Monday, June 18, 2007

A Piece of Normal for Summer Reading

Today, I interviewed Sandi Shelton, author of "A Piece of Normal." She talks about making the successful transition from non-fiction freelancer to fiction author and reveals it is just as exciting when your book gets re-released in paperback.

Tell us about yourself.
Well, I’ve always wanted to be a writer from the time I was a little kid and everybody else in the neighborhood was out swinging by their knees on the swing set and throwing baseballs through windows. I was the kid sitting on the side, writing a novel on one of my father’s legal pads. The grownups were always saying, “For heaven’s sakes, go outside and play!”

When I grew up and it occurred to me that I wasn’t going to be able to make a living writing fiction, (this was a big shock, let me tell you), I went into journalism…except that I was missing one major ingredient: what used to be called “a nose for news.” I simply don’t get all squirmy and excited when the fire commission is going to meet. So I started writing a column at the paper—a humor column about being a single mom with two kids—and that led me to writing a column for Working Mother magazine, and then to free-lance magazine writing, and then to three nonfiction books about parenting…and…and…meanwhile, I was still working on a novel which I kept in a drawer and only brought out when everything else was all done. Seventeen years later, that novel got published.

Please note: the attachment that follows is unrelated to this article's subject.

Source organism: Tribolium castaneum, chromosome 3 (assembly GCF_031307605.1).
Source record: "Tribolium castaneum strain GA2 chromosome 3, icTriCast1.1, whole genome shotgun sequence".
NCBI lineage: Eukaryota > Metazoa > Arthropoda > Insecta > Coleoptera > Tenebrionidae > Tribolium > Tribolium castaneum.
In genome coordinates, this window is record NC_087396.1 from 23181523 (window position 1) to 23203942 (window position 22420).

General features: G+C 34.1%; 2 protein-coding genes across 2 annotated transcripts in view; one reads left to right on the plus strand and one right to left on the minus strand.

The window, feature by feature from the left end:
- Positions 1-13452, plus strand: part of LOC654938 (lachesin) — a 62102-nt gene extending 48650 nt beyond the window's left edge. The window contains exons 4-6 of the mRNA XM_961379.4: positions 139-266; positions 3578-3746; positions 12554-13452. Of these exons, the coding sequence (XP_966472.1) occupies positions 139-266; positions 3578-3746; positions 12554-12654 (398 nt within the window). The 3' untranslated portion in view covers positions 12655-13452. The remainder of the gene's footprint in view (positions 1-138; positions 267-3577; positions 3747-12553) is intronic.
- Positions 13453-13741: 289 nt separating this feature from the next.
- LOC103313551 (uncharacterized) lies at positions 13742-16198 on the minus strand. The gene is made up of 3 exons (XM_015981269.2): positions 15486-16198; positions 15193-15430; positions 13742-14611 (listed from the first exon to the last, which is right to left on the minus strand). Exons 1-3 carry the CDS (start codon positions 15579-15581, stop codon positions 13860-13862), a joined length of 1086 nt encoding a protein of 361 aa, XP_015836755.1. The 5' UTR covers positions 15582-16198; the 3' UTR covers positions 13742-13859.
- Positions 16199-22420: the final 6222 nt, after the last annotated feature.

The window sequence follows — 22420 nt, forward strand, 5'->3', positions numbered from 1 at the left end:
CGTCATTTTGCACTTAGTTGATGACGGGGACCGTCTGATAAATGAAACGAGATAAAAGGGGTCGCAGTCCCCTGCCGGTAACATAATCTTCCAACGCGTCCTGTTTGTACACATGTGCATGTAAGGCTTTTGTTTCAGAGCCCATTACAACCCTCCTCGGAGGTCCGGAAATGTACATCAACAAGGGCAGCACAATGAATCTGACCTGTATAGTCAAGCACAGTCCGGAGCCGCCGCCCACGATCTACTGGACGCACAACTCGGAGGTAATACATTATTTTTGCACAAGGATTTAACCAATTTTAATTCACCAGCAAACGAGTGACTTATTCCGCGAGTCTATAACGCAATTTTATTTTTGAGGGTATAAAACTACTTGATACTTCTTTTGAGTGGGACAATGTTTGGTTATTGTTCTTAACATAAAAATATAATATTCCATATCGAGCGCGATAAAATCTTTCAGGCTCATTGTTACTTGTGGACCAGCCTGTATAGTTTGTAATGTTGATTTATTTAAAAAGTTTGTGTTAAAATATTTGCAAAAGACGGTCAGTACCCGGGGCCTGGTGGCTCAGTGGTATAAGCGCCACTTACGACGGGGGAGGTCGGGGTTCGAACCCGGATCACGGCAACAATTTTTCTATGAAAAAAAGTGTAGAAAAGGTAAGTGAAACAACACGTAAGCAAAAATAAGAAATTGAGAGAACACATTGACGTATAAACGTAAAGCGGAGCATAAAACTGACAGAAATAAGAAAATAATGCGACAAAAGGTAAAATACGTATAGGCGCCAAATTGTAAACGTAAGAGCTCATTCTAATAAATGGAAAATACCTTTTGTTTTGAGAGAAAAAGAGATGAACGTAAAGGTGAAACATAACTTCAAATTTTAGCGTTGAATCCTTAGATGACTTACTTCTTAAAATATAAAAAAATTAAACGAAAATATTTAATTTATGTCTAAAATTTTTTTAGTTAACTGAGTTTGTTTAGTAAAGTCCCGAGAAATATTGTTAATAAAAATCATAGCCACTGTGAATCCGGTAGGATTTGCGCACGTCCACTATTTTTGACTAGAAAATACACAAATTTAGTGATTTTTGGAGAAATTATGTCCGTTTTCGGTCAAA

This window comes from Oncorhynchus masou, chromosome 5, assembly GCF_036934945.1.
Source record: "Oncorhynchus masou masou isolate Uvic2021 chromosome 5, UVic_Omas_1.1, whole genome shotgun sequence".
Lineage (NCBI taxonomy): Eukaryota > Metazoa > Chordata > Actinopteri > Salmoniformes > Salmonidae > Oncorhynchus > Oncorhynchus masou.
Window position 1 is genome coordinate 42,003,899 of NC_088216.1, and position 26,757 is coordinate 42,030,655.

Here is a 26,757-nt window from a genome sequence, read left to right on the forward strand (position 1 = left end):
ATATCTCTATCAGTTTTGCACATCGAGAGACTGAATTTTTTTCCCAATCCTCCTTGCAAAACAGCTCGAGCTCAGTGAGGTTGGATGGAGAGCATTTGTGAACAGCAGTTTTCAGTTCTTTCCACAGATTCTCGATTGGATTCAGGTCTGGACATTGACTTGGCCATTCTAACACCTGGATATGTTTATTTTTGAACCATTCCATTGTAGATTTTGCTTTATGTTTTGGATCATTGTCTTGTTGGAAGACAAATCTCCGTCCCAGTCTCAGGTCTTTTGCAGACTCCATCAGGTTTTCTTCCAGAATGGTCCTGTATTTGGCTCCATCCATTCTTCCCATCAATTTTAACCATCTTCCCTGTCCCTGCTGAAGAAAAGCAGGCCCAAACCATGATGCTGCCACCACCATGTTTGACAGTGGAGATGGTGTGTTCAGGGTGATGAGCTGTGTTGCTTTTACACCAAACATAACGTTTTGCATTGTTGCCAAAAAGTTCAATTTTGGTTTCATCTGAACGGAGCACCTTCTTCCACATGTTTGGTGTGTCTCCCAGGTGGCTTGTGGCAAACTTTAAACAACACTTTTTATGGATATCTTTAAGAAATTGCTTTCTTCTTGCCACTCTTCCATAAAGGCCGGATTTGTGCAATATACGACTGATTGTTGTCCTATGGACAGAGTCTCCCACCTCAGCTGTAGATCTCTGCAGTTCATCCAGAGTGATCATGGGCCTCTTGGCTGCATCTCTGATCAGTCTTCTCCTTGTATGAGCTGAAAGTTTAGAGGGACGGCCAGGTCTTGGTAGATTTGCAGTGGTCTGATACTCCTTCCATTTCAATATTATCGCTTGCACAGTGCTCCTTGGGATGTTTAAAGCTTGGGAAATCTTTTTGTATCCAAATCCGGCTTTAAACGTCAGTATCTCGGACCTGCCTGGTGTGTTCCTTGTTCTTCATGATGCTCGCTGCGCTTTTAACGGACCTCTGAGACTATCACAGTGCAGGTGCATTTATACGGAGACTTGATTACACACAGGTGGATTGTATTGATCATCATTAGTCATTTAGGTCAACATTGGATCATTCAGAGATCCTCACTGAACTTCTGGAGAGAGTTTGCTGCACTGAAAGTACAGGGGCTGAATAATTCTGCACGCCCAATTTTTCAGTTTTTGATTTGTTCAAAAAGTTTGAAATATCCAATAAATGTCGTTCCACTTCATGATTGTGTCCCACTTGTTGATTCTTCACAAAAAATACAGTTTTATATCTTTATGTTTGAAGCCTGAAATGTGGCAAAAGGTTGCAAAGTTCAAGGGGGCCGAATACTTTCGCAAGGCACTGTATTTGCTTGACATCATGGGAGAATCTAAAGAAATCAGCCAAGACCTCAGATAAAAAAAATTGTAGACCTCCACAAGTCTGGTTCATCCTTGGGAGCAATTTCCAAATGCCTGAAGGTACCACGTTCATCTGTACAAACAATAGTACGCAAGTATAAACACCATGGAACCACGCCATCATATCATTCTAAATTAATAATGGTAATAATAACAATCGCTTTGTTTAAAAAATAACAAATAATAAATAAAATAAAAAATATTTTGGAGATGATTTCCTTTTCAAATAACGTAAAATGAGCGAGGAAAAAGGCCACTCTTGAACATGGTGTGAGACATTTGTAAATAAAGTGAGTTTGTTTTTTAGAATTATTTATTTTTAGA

Today, I’m still a feature reporter for the New Haven Register. My first novel, “What Comes After Crazy,” was published in 2005, and my second one, “A Piece of Normal,” came out the next year. These days I’m finishing up my third.

Tell us about your book, "A Piece of Normal."